Academic journal article College Student Journal


Academic journal article College Student Journal


Article excerpt

College students expect their grades to be fair. Most institutions acknowledge this, requiring faculty to publish clear grading requirements in their syllabi.

D. R. Sadler (2010) has explored grade integrity arguing that student achievement should be evaluated via fixed external anchor points (standards). He notes, however, that the most common measure of academic achievement--final course grade--includes non-achievement elements such as how other students in class perform (p.728).

Psychologists Daniel Kahneman and his co-researcher the late Amos Tversky conducted seminal research in the psychology of decision-making, eventually resulting in a Nobel Prize in economics for Kahneman (Tversky & Kahneman, 1974; Tversky & Kahneman, 1981; Tversky, & Kahneman, 1983). While most economists assumed that human decision-making was at its core rational, Kahneman and Tversky demonstrated that often it was anything but. Sometimes people just ignore the probabilities of the different outcomes likely with each alternative choice; Tversky and Kahneman called this cognitive bias the base-rate fallacy.

The current study concentrates on another of their cognitive biases: the framing effect. The framing effect is when people respond very differently based upon how the choice is defined; to illustrate, decision-makers make radically different choices when an identical problem is framed in terms of "number of lives saved" versus "number of lives lost" (Tversky & Kahneman, 1981, p. 453).

Juxtaposing Sadler's (2010) research with Tversky and Kahneman's (1981) findings about framing, the current study addresses the likelihood that a college student will ask their professor for a grade change when their grade is borderline to a higher one (i.e. they have a "F" grade that is close to a "D" or a "B" grade that is close an "A").

A key external "anchor point" (as Sadler, 2010 would call it) for this decision is the syllabus' grading scale. The current study pilots The Grading Survey^ exploring college students' views of grade fairness from a decision-making perspective, focusing on the type of scale being used. Do college students prefer grading on a point scale (e.g. 450 to 500 of 500 points earns an "A") or a percentile scale (e.g. 90% to 100% of 500 points earns an "A")? Does this subtle difference in the way the scale is framed have real effects on a student's view of their grade's integrity (Tversky & Kahneman, 1981; Sadler, 2010)?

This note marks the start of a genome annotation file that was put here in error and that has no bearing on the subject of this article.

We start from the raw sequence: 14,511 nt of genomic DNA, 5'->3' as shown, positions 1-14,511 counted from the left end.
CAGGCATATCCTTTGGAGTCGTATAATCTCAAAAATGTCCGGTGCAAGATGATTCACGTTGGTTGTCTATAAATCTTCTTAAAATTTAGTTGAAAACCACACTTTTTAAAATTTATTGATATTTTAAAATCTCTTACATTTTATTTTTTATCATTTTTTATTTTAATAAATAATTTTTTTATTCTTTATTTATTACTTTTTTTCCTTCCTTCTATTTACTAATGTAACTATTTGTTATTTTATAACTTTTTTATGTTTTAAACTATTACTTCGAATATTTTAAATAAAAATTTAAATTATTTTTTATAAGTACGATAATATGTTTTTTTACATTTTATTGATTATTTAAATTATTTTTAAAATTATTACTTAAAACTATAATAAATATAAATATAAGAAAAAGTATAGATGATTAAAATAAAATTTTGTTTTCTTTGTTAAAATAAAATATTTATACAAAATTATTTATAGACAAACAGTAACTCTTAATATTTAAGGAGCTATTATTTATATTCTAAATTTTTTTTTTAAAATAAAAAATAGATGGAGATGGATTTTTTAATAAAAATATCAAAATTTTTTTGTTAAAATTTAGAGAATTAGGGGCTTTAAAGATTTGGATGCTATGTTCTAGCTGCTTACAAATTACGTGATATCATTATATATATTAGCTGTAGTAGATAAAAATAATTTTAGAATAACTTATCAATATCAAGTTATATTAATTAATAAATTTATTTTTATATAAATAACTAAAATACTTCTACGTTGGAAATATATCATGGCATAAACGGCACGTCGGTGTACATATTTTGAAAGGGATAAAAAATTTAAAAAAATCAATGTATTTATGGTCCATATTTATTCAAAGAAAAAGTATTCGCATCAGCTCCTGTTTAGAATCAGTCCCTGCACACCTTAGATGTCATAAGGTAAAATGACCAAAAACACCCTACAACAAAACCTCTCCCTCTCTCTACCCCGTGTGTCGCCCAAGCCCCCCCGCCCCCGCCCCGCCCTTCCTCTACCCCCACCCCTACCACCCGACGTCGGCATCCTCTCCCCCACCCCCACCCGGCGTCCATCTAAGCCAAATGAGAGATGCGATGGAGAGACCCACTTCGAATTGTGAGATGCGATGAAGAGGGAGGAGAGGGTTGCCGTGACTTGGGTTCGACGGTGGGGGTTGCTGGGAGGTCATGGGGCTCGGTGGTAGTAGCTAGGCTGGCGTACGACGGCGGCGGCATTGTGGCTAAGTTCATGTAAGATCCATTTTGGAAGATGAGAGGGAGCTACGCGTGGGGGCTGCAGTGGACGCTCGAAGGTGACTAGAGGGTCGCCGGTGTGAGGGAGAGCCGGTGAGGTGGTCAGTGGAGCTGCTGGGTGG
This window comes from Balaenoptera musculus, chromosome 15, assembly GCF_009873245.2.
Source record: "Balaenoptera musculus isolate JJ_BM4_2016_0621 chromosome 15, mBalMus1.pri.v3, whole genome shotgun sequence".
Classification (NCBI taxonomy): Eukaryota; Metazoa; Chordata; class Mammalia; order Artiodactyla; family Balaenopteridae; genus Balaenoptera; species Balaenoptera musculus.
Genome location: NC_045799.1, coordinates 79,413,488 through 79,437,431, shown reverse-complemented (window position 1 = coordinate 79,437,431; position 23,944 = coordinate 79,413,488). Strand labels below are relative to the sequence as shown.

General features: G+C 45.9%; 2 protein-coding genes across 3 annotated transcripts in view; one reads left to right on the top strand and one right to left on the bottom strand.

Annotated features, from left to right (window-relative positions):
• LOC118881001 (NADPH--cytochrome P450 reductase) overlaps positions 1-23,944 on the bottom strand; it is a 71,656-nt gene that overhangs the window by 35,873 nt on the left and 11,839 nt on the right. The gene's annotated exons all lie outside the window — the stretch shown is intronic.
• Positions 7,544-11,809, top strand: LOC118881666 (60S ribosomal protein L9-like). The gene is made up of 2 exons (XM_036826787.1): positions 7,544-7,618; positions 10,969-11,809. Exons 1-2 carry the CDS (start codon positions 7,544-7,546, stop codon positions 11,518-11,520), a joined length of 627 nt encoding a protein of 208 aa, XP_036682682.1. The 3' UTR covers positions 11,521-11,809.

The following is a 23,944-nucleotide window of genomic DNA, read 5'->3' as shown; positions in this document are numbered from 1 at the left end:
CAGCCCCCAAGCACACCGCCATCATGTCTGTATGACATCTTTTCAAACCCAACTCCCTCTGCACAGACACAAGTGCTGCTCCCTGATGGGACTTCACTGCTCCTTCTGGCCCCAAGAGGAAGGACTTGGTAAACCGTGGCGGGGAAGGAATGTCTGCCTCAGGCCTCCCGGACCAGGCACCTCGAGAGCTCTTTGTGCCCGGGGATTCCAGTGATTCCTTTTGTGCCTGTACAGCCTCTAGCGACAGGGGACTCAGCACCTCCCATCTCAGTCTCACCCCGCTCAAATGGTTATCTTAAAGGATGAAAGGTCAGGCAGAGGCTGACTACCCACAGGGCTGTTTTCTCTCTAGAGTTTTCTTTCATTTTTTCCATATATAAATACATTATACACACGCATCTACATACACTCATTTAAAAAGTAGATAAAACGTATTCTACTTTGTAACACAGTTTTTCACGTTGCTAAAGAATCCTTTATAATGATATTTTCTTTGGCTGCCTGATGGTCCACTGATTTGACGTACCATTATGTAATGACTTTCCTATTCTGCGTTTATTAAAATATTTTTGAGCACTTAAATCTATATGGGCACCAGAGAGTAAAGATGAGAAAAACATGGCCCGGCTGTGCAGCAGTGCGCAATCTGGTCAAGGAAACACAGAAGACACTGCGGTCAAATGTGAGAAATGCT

A total of 209 undergraduate students at a small southern university participated in the Grading Survey[c] (G.S.[c]). The sample was drawn from one freshman-level General Psychology class (n=76, 36.4%), two sophomore-level Psychology of Personality classes (n=75, 35.9%), one sophomore-level Child Psychology class (n=35, 16.7%) and one junior-level Abnormal Psychology class (n=23, 11.0%). Some participants received extra credit. Students in classes offering extra credit could earn the same credit by completing an alternative project.

A total of 72 freshman, 76 sophomores, 49 juniors, and 12 seniors were sampled. The mean age of the 60 male (28.7%) and 149 female (71.3%) undergraduates was 20.2 years (SD = 3.2). Participants ranged from 18 to 43 years old. A total of 46 first-semester freshmen from the General Psychology class did not have a G.P.A. the average for the remaining sample was 2.79 (SD = .66, n = 163).


The Grading Survey[c]. The G.S.[c] contained general demographic questions (e.g. gender, G.P.A.) and questions related to grading. All questions were either "darken the circle of the best response", "fill in the blank" or Likert-type response items.

Forms were identical except for the order of two questions and the content of two others about borderline grades. To counterbalance any primacy effect, 109 of the forms presented the G.S.[c] item concerning preference for a point grading scale before the corresponding item about preference for a percentile grading scale, while the remaining 100 forms presented the item concerning preference for a percentile scale before the corresponding item about preference for a point grading scale. …

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